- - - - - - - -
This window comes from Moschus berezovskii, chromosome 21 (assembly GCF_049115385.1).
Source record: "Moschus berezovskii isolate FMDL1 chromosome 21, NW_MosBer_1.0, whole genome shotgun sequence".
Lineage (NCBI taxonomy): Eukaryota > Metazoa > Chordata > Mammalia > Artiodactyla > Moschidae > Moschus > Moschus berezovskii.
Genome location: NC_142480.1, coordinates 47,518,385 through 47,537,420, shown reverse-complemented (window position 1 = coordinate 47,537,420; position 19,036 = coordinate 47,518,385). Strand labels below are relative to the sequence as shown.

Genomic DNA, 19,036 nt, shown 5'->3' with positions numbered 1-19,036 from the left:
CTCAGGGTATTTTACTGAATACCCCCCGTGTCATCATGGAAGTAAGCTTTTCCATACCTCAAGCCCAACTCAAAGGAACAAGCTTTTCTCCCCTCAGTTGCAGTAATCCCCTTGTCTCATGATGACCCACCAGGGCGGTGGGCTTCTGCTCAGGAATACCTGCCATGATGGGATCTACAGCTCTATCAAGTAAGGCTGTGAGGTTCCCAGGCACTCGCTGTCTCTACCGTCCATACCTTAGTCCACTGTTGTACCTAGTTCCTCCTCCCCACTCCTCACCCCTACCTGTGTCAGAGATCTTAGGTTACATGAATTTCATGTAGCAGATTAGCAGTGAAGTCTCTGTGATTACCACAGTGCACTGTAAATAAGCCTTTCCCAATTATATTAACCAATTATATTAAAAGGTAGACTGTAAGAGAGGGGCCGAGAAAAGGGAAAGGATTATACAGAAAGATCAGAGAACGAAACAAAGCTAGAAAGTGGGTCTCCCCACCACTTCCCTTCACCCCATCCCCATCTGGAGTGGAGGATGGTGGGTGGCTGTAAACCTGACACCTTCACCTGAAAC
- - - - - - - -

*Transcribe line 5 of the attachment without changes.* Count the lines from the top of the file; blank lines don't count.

Genomic DNA, 19,036 nt, shown 5'->3' with positions numbered 1-19,036 from the left: